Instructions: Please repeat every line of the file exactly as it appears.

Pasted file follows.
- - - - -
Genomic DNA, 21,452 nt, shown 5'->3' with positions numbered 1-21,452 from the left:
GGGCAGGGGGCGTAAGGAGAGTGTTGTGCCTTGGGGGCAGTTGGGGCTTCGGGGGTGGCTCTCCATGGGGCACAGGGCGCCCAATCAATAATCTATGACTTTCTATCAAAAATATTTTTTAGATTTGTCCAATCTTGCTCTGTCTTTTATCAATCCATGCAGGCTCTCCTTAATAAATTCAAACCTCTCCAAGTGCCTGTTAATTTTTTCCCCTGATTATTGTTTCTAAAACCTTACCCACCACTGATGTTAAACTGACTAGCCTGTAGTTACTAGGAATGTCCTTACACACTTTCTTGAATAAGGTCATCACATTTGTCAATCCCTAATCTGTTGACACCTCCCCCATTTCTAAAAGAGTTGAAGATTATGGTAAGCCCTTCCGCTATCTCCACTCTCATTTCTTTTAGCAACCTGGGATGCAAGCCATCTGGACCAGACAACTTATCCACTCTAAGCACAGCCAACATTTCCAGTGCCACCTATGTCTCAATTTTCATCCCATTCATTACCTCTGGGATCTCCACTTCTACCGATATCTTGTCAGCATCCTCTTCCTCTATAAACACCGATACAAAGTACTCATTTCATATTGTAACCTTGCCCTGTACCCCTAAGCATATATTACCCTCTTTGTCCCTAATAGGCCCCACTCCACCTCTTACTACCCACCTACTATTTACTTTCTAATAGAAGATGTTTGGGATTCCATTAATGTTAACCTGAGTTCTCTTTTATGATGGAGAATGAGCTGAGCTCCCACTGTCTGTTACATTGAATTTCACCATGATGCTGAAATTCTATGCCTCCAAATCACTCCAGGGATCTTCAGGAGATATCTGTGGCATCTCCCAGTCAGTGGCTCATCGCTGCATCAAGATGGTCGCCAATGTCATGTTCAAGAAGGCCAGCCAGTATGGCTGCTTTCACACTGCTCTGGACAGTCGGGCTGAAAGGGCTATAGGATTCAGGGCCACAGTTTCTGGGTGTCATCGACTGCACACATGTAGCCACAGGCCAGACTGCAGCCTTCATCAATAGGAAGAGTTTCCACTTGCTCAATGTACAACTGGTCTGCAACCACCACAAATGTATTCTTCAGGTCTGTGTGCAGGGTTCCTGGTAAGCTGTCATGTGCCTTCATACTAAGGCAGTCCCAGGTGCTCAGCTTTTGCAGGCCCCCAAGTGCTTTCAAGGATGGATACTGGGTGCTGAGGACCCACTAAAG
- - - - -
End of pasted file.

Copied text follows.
Genomic DNA, 21,452 nt, shown 5'->3' with positions numbered 1-21,452 from the left:
GGGCAGGGGGCGTAAGGAGAGTGTTGTGCCTTGGGGGCAGTTGGGGCTTCGGGGGTGGCTCTCCATGGGGCACAGGGCGCCCAATCAATAATCTATGACTTTCTATCAAAAATATTTTTTAGATTTGTCCAATCTTGCTCTGTCTTTTATCAATCCATGCAGGCTCTCCTTAATAAATTCAAACCTCTCCAAGTGCCTGTTAATTTTTTCCCCTGATTATTGTTTCTAAAACCTTACCCACCACTGATGTTAAACTGACTAGCCTGTAGTTACTAGGAATGTCCTTACACACTTTCTTGAATAAGGTCATCACATTTGTCAATCCCTAATCTGTTGACACCTCCCCCATTTCTAAAAGAGTTGAAGATTATGGTAAGCCCTTCCGCTATCTCCACTCTCATTTCTTTTAGCAACCTGGGATGCAAGCCATCTGGACCAGACAACTTATCCACTCTAAGCACAGCCAACATTTCCAGTGCCACCTATGTCTCAATTTTCATCCCATTCATTACCTCTGGGATCTCCACTTCTACCGATATCTTGTCAGCATCCTCTTCCTCTATAAACACCGATACAAAGTACTCATTTCATATTGTAACCTTGCCCTGTACCCCTAAGCATATATTACCCTCTTTGTCCCTAATAGGCCCCACTCCACCTCTTACTACCCACCTACTATTTACTTTCTAATAGAAGATGTTTGGGATTCCATTAATGTTAACCTGAGTTCTCTTTTATGATGGAGAATGAGCTGAGCTCCCACTGTCTGTTACATTGAATTTCACCATGATGCTGAAATTCTATGCCTCCAAATCACTCCAGGGATCTTCAGGAGATATCTGTGGCATCTCCCAGTCAGTGGCTCATCGCTGCATCAAGATGGTCGCCAATGTCATGTTCAAGAAGGCCAGCCAGTATGGCTGCTTTCACACTGCTCTGGACAGTCGGGCTGAAAGGGCTATAGGATTCAGGGCCACAGTTTCTGGGTGTCATCGACTGCACACATGTAGCCACAGGCCAGACTGCAGCCTTCATCAATAGGAAGAGTTTCCACTTGCTCAATGTACAACTGGTCTGCAACCACCACAAATGTATTCTTCAGGTCTGTGTGCAGGGTTCCTGGTAAGCTGTCATGTGCCTTCATACTAAGGCAGTCCCAGGTGCTCAGCTTTTGCAGGCCCCCAAGTGCTTTCAAGGATGGATACTGGGTGCTGAGGACCCACTAAAG